Malory's Morte Darthur and the anonymous The Wedding of Sir Gawain and Dame Ragnell have several sources in common and make similar use of those sources. This information supports P.J.C. Field's conclusion that Malory is also the author of The Wedding. (RN)
Most readers of Sir Thomas Malory's Morte Darthur and the anonymous Wedding of Sir Gawain and Dame Ragnell will feel that their obvious differences overwhelm their similarities. Although they are both fifteenthcentury Middle English Arthurian romances,1 they are disparate in terms of tone, genre, and, at least seemingly, characterization. The Morte Darthur is a high tragedy that treats its sources with respect, while the Wedding is a low comedy whose relationship to its sources has seemed difficult to justify without coming to the conclusion that it represents 'a deliberate intention on the part of the author to subvert the genre by use of allusion, hyperbole, and frustrated expectation.'2
Given this significant disparity, the suggestion of a senior scholar that the same author wrote both works is bound to be surprising, at least initially. P.J.C. Field has argued that this theory is the best explanation for the elements common to the Wedding and to the Morte Darthur.3 Although Field's conclusion is routinely mentioned in studies of the Wedding,4 his arguments have yet to convince the general academic community.5 Despite understandable skepticism, however, Field's case is stronger than is often acknowledged, and ongoing work on the sources of both the Morte Darthur and the Wedding since the publication of Field's article has strengthened the case still further.
Field's most powerful argument is that because the two works are alone in having a character called by the extraordinary name of Gromer Somer Joure they must be related in some way. Further, because Gromer Somer Joure appears only once in the whole of the Morte Darthur, a work of roughly 340,000 words,6 and is there merely as a name in a list of knights associated with Sir Gawain's family but is integral to the story of the Wedding, the Wedding is more likely to be the donor and the Morte Darthur the debtor.7
As Field argues, however, this conclusion is complicated by the fact that another similarity exists between the two texts. In passages made famous since the discovery of the Winchester Manuscript, Malory laments the fact that he is in prison and prays for release. For example, the explicit to 'The Tale of King Arthur' reads,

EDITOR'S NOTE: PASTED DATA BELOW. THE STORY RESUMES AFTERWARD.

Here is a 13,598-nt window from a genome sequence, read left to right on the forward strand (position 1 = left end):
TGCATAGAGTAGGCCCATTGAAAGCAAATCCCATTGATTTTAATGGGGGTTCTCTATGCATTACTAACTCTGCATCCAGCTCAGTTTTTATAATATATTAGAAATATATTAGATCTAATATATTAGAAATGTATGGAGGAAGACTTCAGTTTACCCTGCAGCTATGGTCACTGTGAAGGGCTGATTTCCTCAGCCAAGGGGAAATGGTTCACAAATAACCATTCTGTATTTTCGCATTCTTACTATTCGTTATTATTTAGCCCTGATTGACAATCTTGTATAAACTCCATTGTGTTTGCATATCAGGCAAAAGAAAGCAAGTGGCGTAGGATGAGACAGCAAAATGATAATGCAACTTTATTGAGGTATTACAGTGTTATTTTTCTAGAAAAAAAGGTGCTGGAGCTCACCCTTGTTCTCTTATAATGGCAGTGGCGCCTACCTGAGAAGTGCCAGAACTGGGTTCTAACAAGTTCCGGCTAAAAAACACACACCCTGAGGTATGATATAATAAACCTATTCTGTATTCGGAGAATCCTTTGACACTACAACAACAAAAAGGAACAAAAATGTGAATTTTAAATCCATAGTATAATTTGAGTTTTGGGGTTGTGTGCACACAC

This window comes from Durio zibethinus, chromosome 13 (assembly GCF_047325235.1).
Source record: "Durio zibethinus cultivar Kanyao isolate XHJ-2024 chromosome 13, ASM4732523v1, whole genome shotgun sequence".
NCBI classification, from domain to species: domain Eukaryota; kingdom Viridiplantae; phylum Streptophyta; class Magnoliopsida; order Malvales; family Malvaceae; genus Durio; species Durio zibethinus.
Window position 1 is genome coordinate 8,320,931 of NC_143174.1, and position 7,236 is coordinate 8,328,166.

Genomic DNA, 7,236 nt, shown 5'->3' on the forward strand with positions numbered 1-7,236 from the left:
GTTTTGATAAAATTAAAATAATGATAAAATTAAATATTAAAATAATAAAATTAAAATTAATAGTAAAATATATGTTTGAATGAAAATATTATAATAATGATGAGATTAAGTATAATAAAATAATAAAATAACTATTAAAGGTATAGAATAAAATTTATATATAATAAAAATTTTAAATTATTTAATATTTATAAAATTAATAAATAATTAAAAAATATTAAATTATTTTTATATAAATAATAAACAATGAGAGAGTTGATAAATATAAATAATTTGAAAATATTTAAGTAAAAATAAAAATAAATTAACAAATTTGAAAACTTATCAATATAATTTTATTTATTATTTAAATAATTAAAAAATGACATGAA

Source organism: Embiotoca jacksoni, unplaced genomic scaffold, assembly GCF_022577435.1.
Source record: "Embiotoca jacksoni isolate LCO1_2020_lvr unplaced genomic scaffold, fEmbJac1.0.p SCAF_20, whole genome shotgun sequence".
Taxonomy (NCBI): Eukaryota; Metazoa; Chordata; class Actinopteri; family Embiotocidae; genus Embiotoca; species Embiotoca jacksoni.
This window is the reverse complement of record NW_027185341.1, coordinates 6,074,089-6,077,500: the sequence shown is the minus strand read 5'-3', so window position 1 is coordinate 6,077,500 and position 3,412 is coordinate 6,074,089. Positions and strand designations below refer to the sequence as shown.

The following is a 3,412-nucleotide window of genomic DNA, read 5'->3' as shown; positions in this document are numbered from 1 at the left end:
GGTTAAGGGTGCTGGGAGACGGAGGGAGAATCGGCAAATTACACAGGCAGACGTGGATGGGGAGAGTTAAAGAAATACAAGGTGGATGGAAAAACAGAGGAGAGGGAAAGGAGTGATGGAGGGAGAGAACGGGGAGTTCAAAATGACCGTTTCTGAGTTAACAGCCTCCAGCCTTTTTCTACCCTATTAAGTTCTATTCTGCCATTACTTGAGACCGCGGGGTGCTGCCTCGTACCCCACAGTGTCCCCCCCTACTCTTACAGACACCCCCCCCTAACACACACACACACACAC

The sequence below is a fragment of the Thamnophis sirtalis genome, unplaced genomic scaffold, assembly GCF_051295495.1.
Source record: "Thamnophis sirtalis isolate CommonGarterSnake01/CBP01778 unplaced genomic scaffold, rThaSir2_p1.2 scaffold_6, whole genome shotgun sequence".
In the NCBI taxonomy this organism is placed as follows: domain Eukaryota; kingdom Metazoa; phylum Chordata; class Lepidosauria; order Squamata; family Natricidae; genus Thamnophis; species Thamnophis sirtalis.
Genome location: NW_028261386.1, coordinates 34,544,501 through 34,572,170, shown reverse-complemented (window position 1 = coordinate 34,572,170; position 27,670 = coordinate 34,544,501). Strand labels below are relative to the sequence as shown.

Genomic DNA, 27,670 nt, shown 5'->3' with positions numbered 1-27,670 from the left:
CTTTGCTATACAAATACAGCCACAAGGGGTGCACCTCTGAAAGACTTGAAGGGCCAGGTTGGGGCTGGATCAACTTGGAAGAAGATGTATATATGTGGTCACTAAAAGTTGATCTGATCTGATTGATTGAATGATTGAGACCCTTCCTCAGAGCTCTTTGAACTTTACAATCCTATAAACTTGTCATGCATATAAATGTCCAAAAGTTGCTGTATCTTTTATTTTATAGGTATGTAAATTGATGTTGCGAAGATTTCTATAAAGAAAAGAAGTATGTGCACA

Here endyth this tale, as the Freynshe booke seyth, fro the maryage of kynge Uther unto kyng Arthure that regned aftir hym and ded many batayles. And this booke endyth whereas sir Lancelot and sir Trystrams com to courte. Who that woll make ony more lette hym seke other bookis of kyng Arthure or of sir Lancelot or sir Trystrams; for this was drawyn by a knyght presoner, sir Thomas Malleorré, that God sende hym good recover. (1.180.15-24)
The Wedding also ends with an appeal from its narrator for release from prison:
And Jhesu, as thou were borne of a virgyn,
Help hym oute of sorowe that this tale dyd devyne -
And that nowe in alle haste -
For he is besett with gaylours many,
That kepen hym full sewerly,
With wyles wrong and wraste.
Nowe God, as thou art veray Kyng royall,
Help hym oute of daunger that made this tale,
For therin he hath bene long.
And of greatt pety help thy servaunt -
For body and soull I yeld into thyne hand -
For paynes he hath strong.
Here endyth The Weddyng of
Syr Gawen and Dame Ragnell
For helpyng of Kyng Arthoure. (ll. 841-55)
Other explicits in the Morte Darthur also parallel the end of the Wedding: 'for hym that this wrote, that God send hym good delyveraunce sone and hastely' (1.363.19); 'Sir Thomas Malleoré, Knight. Jesu, ayede ly pur voutre bone mercy' (2.1154.19); and 'Jesu helpe hym [Malory] for Hys grete myght, as he is the servaunt of Jesu bothe day and nyght' (2. …